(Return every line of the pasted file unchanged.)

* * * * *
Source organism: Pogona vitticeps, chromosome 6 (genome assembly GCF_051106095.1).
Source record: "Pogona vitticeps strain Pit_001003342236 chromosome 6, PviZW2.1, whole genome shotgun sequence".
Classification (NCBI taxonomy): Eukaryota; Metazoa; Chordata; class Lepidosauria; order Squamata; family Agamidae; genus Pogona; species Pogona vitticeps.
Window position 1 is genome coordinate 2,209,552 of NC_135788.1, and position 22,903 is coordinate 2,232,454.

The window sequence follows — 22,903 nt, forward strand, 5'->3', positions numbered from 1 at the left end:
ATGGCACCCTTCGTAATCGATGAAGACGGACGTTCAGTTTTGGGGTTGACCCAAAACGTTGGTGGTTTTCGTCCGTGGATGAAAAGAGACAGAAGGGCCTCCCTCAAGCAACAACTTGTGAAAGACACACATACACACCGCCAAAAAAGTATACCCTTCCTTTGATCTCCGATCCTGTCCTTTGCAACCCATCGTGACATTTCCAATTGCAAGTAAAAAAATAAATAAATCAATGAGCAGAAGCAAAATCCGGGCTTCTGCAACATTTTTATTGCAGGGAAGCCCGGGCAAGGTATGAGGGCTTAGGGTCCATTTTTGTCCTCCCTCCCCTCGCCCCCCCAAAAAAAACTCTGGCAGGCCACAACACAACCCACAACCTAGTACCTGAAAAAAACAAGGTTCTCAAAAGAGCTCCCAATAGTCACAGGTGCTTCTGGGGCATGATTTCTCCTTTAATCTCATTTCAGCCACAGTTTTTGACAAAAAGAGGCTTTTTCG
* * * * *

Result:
Source organism: Pogona vitticeps, chromosome 6 (genome assembly GCF_051106095.1).
Source record: "Pogona vitticeps strain Pit_001003342236 chromosome 6, PviZW2.1, whole genome shotgun sequence".
Classification (NCBI taxonomy): Eukaryota; Metazoa; Chordata; class Lepidosauria; order Squamata; family Agamidae; genus Pogona; species Pogona vitticeps.
Window position 1 is genome coordinate 2,209,552 of NC_135788.1, and position 22,903 is coordinate 2,232,454.

The window sequence follows — 22,903 nt, forward strand, 5'->3', positions numbered from 1 at the left end:
ATGGCACCCTTCGTAATCGATGAAGACGGACGTTCAGTTTTGGGGTTGACCCAAAACGTTGGTGGTTTTCGTCCGTGGATGAAAAGAGACAGAAGGGCCTCCCTCAAGCAACAACTTGTGAAAGACACACATACACACCGCCAAAAAAGTATACCCTTCCTTTGATCTCCGATCCTGTCCTTTGCAACCCATCGTGACATTTCCAATTGCAAGTAAAAAAATAAATAAATCAATGAGCAGAAGCAAAATCCGGGCTTCTGCAACATTTTTATTGCAGGGAAGCCCGGGCAAGGTATGAGGGCTTAGGGTCCATTTTTGTCCTCCCTCCCCTCGCCCCCCCAAAAAAAACTCTGGCAGGCCACAACACAACCCACAACCTAGTACCTGAAAAAAACAAGGTTCTCAAAAGAGCTCCCAATAGTCACAGGTGCTTCTGGGGCATGATTTCTCCTTTAATCTCATTTCAGCCACAGTTTTTGACAAAAAGAGGCTTTTTCG